Today we enter what are called the Triduum, Great Three Days, as we remember, re-enact, and participate in the events of the last days of Jesus’ life. Today is Maundy Thursday when we remember the last meal Jesus shared with his disciples. At our services end tonight, we will strip the altar and chancel area of all its decorations in a sort of symbolic gesture to Jesus’ agony in Gethsemane, his arrest and trial. Tomorrow of course is Good Friday when we will remember the crucifixion. The Great three days, the Triduum ends on Saturday night with the Great Vigil, the lighting of new fire, and the Easter proclamation.
Tonight, though our focus is on the Last Supper, and our lessons offer three perspectives on it. The reading from Exodus is the story of the first Passover, including instructions on what the Hebrews were to eat and how they were to prepare for their flight from Egypt. It’s likely that the last supper Jesus had with his disciples was a Passover meal—that’s what the chronology in Matthew, Mark, and Luke offer, although it wasn’t a Seder as is now practiced among our Jewish friends and neighbors—that ritual became fixed only in later centuries as the rabbinic tradition was codified.
In the reading from First Corinthians, we have the earliest New Testament account of what happened at the Last Supper, as Paul reminds his readers of what had been passed on to him and them—the words of institution, the bread and wine—words that are uttered at every celebration of the Eucharist.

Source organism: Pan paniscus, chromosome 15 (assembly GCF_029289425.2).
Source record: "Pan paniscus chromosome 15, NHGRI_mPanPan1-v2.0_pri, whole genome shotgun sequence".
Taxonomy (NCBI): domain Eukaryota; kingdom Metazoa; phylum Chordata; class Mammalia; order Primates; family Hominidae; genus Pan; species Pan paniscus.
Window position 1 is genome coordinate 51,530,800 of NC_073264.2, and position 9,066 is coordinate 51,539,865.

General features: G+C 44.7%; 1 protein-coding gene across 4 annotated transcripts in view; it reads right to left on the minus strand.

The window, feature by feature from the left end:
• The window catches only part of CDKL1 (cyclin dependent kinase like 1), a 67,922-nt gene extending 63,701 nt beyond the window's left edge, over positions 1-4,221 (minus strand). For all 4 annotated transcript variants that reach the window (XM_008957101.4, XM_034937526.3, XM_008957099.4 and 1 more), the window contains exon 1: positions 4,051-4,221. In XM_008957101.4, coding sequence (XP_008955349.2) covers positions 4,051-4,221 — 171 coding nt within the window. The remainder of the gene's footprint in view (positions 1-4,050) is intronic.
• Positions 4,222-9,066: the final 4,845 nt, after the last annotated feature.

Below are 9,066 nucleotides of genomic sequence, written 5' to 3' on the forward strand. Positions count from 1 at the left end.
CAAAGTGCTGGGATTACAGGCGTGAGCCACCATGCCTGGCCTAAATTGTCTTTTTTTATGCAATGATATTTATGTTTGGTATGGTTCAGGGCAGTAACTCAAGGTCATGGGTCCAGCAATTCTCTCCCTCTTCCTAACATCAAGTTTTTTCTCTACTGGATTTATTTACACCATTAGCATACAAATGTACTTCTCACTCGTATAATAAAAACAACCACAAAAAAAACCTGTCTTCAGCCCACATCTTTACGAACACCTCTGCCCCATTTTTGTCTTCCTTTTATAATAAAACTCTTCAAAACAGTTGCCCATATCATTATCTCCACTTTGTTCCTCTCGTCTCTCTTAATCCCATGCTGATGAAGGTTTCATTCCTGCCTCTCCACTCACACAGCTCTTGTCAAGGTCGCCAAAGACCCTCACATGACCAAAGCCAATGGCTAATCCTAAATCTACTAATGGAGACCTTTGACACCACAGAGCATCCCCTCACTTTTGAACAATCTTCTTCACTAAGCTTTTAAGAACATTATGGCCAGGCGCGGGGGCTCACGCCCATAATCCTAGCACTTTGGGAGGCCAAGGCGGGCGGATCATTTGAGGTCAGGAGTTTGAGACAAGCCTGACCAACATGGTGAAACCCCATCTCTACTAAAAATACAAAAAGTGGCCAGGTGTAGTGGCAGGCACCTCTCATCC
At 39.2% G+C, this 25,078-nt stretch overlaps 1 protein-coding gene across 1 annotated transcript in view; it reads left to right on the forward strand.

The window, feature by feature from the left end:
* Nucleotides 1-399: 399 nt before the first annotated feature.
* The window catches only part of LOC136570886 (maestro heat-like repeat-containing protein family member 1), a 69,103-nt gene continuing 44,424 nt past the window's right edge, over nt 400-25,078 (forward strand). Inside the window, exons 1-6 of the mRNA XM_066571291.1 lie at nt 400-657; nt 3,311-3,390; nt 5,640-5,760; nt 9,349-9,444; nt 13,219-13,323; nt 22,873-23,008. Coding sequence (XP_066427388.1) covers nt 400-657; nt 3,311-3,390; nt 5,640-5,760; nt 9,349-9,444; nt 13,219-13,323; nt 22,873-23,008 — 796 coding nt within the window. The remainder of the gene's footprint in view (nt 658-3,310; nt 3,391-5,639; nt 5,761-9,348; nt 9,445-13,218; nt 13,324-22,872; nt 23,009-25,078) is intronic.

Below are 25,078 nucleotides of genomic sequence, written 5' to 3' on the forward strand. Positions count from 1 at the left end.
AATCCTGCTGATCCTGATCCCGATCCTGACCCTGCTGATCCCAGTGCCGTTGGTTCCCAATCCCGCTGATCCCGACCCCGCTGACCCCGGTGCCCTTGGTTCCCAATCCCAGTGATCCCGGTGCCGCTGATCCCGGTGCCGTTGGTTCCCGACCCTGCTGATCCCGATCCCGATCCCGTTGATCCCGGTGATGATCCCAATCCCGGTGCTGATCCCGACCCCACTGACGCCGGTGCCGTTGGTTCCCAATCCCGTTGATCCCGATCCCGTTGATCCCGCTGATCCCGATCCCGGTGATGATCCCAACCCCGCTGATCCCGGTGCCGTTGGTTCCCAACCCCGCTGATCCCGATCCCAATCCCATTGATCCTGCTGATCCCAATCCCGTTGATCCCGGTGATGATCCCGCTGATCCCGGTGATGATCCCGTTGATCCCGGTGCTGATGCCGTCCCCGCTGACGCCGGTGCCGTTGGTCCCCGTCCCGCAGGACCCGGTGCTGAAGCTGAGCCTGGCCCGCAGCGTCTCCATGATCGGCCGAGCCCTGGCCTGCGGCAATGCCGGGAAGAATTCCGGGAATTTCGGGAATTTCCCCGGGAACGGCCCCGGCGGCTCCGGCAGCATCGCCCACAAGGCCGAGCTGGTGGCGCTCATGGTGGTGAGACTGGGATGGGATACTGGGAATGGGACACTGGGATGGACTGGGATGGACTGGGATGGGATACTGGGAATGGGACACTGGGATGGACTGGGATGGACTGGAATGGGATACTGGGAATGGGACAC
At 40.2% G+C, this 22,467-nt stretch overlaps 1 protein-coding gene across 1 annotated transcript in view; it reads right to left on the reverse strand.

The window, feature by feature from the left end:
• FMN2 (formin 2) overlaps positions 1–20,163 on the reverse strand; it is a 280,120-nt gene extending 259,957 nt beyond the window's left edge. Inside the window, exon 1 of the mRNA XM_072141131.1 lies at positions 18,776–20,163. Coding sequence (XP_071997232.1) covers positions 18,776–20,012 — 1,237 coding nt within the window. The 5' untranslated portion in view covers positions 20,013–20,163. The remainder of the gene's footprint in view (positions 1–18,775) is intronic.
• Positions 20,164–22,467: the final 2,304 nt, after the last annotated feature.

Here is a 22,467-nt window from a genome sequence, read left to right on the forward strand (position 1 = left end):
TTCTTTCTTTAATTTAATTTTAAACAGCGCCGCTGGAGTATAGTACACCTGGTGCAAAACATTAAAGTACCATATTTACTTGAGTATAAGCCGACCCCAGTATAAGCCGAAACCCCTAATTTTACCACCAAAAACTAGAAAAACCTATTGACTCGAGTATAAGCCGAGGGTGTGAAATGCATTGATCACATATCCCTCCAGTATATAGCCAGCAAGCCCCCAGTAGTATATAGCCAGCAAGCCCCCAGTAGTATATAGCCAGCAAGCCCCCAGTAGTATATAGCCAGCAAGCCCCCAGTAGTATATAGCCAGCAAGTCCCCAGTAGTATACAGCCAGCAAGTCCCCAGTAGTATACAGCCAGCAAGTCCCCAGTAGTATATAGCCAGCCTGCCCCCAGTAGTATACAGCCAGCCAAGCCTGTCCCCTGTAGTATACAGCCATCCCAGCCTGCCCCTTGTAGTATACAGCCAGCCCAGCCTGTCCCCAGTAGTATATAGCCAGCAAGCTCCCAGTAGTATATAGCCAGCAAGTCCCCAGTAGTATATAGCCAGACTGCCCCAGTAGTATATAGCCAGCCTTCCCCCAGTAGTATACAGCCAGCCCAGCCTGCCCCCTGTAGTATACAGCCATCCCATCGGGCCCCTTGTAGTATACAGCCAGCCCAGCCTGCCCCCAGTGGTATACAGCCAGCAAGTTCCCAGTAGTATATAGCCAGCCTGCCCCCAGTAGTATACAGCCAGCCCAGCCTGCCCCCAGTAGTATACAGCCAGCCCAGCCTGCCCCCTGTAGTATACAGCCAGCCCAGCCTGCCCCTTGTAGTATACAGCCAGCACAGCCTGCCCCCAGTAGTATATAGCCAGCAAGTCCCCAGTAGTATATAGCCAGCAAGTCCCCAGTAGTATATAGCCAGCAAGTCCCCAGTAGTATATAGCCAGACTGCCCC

And in the gospel reading, we heard John’s very different version of what happened at the Last Supper, the story of Jesus getting up from the table taking up a towel and basin, and washing the feet of his disciples. All of these readings offer ways of approaching the Eucharist and this last night that Jesus spent with his disciples, but by no means do these readings, or our liturgy, exhaust or define the significance of the Last Supper or our retelling of those events in our Eucharistic meal.
As you know, the Gospel of John is fascinating and complex. At times, it is puzzling and its language and imagery can be problematic, strange, even offensive. Its anti-Judaism, especially dominant in the story of Jesus’ arrest, trial, and execution has left a terrible legacy over the millennia. But at the same time, abiding in John’s gospel, to use one of those common words in the gospel, can illuminate our hearts and lives and lead us deeper into relationship with Jesus Christ.
Few passages have worked more powerfully on me than the verses we just read—not just the footwashing itself, which is a parable, a miracle of Christ’s love and service, a call to imitation, hospitality, service, and love. Equally profound to me are the first verses of this chapter:
“Jesus knew that his hour had come to depart from this world and go to the Father. Having loved his own who were in the world, he loved them to the end. The devil had already put it into the heart of Judas son of Simon Iscariot to betray him. And during supper Jesus, knowing that the Father had given all things into his hands, and that he had come from God and was going to God, got up from the table, took off his outer robe, and tied a towel around himself.”